That plus James Horner's music made scenes like this extraordinarily sad and poignant. On one level, I concede that it's an incredibly crass and manipulative movie, but man, I can't help but be affected anyway.
"Sizzles." The bane of my existence sometimes.
I'm not sure if anyone noticed, but sort of the opposite happened with the Inception trailers. Trailer 1 was pretty standard, and confusing. Because there's really no way of condensing it's story to two and a half interesting minutes. Trailer 2 and afterwards made it look like a linear story about a guy who's trying to get back home to his wife, and has to go through dreams to get there. A little manipulative, but it worked. I really like that one.
Not all trailers are terrible. And a lot of work from a lot of people go into them. Please keep that in mind.
Some good ones can be seen here:
The worst thing about movie trailers in 2014 is I now seriously have to bring ear protection to the theater. Usually they are much, MUCH louder that the feature.
Having worked on a coupla hundred trailers myself in LA, I would agree with that. Worst trailer ever: the one for Howard the Duck. Oh, that was dumbfoundingly awful.
What is interesting is when the trailer editors are so good, they can cut a good trailer from a bad movie. They did that on The Next Karate Kid, which I worked on, but they cheated since about half the trailer were scenes not in the movie.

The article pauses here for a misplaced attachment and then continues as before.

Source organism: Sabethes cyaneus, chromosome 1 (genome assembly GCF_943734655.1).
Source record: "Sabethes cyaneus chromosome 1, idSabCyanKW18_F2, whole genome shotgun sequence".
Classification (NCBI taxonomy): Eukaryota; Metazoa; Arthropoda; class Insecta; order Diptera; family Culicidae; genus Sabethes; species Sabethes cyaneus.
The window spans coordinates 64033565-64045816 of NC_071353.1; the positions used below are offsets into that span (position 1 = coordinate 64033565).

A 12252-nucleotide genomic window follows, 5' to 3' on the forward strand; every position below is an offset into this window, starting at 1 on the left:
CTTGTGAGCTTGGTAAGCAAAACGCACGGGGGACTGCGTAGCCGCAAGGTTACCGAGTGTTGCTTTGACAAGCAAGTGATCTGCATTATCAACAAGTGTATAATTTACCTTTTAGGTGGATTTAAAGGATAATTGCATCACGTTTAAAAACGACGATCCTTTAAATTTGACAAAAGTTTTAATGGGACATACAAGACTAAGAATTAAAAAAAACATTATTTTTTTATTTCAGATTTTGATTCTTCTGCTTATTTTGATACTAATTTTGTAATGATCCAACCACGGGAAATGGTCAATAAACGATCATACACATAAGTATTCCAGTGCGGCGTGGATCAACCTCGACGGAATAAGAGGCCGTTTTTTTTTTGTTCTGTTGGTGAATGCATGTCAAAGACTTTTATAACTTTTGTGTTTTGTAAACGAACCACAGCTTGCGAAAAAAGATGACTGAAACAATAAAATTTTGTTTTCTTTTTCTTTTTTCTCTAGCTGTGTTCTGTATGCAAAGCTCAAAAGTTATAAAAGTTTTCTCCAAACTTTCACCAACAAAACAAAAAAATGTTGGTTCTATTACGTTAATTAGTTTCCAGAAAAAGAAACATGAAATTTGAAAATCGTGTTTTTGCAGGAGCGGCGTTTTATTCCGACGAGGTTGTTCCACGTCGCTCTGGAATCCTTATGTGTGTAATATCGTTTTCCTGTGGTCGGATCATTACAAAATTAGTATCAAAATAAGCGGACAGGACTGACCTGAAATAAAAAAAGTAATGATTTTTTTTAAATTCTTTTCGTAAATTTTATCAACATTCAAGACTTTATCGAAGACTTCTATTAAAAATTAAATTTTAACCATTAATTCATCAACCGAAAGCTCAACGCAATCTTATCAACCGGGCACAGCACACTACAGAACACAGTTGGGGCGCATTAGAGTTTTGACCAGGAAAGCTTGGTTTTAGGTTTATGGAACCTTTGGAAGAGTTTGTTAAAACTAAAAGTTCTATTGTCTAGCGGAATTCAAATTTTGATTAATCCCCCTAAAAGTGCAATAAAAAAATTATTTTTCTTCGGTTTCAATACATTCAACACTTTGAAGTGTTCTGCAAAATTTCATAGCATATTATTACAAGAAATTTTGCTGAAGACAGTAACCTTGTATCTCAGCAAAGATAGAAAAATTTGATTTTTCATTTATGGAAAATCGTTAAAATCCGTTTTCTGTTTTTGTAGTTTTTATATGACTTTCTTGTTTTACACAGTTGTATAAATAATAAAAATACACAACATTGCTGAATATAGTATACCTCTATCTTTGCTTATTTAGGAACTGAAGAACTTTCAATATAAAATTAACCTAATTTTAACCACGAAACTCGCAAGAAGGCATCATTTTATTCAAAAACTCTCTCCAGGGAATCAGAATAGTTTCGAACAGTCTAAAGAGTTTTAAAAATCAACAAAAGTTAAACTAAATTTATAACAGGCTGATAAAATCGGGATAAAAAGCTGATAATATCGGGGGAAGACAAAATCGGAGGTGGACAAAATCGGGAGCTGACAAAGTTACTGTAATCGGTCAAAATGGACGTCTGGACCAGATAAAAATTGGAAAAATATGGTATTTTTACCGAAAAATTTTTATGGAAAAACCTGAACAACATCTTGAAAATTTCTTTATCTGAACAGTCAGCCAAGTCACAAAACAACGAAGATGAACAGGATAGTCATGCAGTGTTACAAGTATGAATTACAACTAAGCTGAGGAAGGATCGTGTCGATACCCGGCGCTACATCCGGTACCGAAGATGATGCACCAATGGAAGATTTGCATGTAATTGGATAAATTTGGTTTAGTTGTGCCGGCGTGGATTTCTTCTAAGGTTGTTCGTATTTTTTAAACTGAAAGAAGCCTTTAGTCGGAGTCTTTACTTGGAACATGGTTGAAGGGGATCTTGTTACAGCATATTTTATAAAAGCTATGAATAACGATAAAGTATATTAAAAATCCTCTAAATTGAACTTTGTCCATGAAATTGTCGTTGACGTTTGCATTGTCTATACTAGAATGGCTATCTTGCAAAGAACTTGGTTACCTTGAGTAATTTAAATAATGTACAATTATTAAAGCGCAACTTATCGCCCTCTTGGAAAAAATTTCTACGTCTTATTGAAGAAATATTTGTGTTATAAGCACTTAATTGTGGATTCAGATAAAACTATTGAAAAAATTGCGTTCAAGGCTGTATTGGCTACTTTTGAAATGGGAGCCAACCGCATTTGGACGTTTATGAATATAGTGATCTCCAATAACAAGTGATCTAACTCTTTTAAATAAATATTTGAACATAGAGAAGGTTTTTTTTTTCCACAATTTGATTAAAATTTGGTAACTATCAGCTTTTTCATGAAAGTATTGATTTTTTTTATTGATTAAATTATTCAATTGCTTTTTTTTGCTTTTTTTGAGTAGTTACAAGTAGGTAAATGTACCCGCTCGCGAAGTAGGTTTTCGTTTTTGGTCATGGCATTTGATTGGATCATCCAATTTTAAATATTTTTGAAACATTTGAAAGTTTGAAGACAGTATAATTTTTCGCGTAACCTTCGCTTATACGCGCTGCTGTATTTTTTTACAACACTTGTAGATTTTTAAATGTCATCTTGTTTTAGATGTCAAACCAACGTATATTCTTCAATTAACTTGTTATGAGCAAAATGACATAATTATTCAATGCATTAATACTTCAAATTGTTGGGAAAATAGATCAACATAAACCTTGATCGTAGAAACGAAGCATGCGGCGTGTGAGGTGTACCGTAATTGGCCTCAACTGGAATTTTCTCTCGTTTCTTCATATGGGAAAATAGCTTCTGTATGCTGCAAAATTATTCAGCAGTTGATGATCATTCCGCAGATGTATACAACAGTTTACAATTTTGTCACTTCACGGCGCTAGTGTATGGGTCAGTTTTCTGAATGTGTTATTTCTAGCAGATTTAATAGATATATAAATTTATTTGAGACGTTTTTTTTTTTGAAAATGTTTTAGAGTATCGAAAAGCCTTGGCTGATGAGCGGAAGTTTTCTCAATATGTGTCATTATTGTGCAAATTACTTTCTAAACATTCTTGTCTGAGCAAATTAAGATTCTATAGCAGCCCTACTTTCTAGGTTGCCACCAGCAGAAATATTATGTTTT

This is very true. There's supposed to be an "industry police" that checks this stuff, but they compress the living crap out of the trailers to the point where they feel about 3-5dB louder than the feature. Drives me nuts. I've been bringing earplugs to the theater for about 3-4 years now, and it's mainly the trailers that knock me down. Captain America at two different venues sounded fine, and that's got as many huge explosions as any movie I've ever seen.
Announcements like this (at 0:22) should be mandatory...
The movie was amazingly bad as well. I doubt they could have done much with anything from that film.
That's the genius of it. Really masterful Hollywood movie making and the three hours just fly by .